A recent blog post about wormholes reminded me of that moment while I sat in the theater watching Avatar and they named the mineral that they were on that planet to mine — Unobtainium.

I was the only person in the theater to laugh.  Was this funny? Not directly. Using the term unobtainium started in the sciences when a element was needed to fulfill an experiment, but that element was impossible to obtain or use.  It’s also been used in SciFi by Larry Niven and others. I appreciated its use in the movie, but apparently nobody else thought it was funny.

I’m a geek. What can I say?

What is unobtainium? Wikipedia defines it as:

In engineering, fiction, or thought experiments, unobtainium is any extremely rare, costly, or physically impossible material needed to fulfill a given design for a given application. The properties of any particular unobtainium depend on the intended use. For example, a pulley made of unobtainium might be massless and frictionless. However, if used in a nuclear rocket, unobtainium would be light, strong at high temperatures, and resistant to radiation damage. The concept of unobtainium is often applied flippantly or humorously.

I also blogged about it in July 2008 when discussing the movie The Core, a movie that’s been panned by critics and audiences alike, but I also appreciated it’s use of the term unobtaninium in the movie. It’s a word that says to me: “Yes, I know it’s a silly word, but we’re asking you to suspend your disbelief and go with it.”

Is unobtanium the same in The Core as in Avatar? No. In The Core, it’s the metal used for the hull of the ship so it wouldn’t melt when going to the core of the earth. Handy, that fictional metal that does the impossible. In Avatar, its a mineral that has magnetic properties, or something. I wasn’t clear on it’s definite qualities, but perhaps that was done on purpose. Whatever it is, it’s rare, nearly impossible to obtain, and worth a lot of money.

There are other such terms in SciFi. Some are theoretical in real sciences as well as fiction. Some might say faster than light (FTL) travel for spaceships is impossible, or a type of unobtainium.

What about Superman’s kryponite?

Or Wolverine’s adamantium?

Have you read or watched a story with unobtainium?

Or, do you like seeing this kind of “in-joke” in a movie or story?


Ella Drake is a dark paranormal and science fiction romance author. You can find her on Twitter, Facebook, & Goodreads. Her next release is Jaq’s Harp, coming February 21st from Carina Press.

This slightly revised tidbit was originally posted at The Raven Happy Hour.



  1. I love when movies fit in these types of jokes, but I prefer them to be subtle. The word unobtainium sounds so silly it has the power to throw me right out of the movie when used as prominently as in Avatar. I also like when later movies insert something for fans of earlier movies or when genre movies reference each other. For example, AVP requiem put one of the objects from the bridge of the Nostrmo (original Alien movie) in an early shot of the film. Predator 2 showed an “alien” skull as a trophy in the Predator ship. It is a nod to genre fans and I love it.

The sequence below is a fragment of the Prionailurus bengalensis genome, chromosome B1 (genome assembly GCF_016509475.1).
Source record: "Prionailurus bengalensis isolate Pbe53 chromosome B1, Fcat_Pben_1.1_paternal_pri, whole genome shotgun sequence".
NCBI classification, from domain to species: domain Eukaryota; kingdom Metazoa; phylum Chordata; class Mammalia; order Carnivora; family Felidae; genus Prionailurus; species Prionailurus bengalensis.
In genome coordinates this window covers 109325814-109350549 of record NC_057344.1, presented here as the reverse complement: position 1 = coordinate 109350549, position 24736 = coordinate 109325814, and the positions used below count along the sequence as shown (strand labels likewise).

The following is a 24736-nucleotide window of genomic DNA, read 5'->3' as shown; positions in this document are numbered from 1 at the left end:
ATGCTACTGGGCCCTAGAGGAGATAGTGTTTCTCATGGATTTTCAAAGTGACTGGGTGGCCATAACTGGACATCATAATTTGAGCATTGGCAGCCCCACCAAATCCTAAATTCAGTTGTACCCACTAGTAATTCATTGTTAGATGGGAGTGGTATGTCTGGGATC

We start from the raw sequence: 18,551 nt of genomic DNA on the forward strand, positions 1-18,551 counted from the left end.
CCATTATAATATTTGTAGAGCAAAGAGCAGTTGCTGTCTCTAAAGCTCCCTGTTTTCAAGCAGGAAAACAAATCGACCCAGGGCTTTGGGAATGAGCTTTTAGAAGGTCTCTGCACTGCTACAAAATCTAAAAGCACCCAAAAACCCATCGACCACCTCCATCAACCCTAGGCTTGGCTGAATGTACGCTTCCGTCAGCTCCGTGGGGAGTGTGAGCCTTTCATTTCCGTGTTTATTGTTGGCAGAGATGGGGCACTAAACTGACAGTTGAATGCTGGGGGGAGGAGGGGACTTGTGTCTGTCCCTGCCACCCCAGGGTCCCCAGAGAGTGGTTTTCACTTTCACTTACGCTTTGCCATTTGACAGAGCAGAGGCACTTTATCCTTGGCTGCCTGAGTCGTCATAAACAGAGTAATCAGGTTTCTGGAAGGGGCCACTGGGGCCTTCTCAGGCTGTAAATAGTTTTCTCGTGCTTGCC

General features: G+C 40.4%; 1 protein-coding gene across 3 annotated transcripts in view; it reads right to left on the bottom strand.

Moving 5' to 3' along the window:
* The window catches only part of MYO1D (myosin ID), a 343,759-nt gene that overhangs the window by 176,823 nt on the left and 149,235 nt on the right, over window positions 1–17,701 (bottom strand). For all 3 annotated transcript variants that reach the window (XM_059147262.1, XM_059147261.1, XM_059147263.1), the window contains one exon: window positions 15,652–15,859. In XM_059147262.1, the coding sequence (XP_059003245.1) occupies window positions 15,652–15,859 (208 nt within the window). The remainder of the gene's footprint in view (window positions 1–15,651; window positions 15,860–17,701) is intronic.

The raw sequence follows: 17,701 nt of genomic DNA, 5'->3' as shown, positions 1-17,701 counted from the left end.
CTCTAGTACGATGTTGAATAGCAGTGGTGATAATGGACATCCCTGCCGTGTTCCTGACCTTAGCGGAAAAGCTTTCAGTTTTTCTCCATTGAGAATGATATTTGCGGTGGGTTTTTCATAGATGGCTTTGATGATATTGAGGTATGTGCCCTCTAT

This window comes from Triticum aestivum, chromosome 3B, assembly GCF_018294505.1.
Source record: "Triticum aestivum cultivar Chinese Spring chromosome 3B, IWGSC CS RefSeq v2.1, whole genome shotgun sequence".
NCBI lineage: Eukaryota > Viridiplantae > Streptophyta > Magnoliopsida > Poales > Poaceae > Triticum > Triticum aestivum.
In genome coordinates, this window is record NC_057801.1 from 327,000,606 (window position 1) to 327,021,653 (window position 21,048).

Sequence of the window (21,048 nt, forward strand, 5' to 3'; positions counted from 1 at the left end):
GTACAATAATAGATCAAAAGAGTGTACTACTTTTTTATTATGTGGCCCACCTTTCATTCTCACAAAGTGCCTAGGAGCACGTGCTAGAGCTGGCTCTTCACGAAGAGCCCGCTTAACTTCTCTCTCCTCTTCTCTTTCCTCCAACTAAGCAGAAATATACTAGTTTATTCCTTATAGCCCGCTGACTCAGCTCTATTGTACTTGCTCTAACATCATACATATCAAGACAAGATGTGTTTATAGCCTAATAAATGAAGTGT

2. Oh, I love finding those references, too. Lately I’ve been noticing them in the animated movies by Hayao Miyazaki. He references his films in his later ones & it’s always cool to look for and find them.
    The latest was pretty cool, though, to see Miyazaki’s Totoro do a “cameo” in Toy Story 3.

  3. Then, of course, there are the fictional Tarantino brands that show up in other films.

    1. Tarantino *is* a brand!

  4. I laughed when I heard unobtainium in Avatar, mostly because I thought it was a pure laziness and I didn’t think that sort of tongue-in-cheek humor meshed with the self-importance of the movie… er… can you tell I wasn’t a big fan? But when it fits the movie? Yeah, it can be a lot of fun, especially when you notice something your uber-geeky husband hasn’t (and yes, I’m still waiting for that day to come).

    1. You know, I agree that unobtainium fit with the movie. None of the rest of it was remotely tongue-in-cheek.
      Speaking of uber-geeky husband’s, I don’t notice much he doesn’t either–he’s a stickler for detail and the expert on finding plot holes. Can be NO FUN watching some movies with him. He’d agree with you on Avatar, but I saw it in the theater and let myself be blown away by the 3D. I refuse to watch it on DVD because I know I won’t enjoy it the same way.

  5. I love the name Unobtainium! It’s like calling it, “the MacGuffin”. I thought it worked nicely in Avatar, as something that really didn’t need explaining. But in The Core they did try to explain it–as an alloy that cools as the temperature rises, or something–and fell flat on their cheesy faces. Sometimes it’s better to leave it to the imagination.

    1. The only thing I liked about The Core was DJ Qualls. Because, inexplicably, I’m a fan. 😉

      1. He had a fun character!

    2. I watched The Core after all the critics had panned it & after reading articles that trashed the science. I think that made it better for me because I could laugh at that stuff and enjoy it as camp, though I don’t think they intended it that way 🙂
      Sometimes bad is sooooo good.

  6. I’d never heard of unobtainium (as a movie watcher, I’m a failure). But I love the definition and the sense of fun. Unobtainium, LOL

    1. I guess it’s an uber-geeky thing, but I love it!

  7. Sandra Allan · · Reply

    I think that was the only funny thing in Avatar unless you include the last hour of the movie. I was like you Ella.- picture packed theater and me laughing. I’m all for these terms but I have to agree and say it was lazy in Avatar. At least in the Core there was a little bit of substance behind the term – get it substance hehehe.

    1. Yeah, it didn’t fit in Avatar.
      What kind of substance, though, that’s the question!

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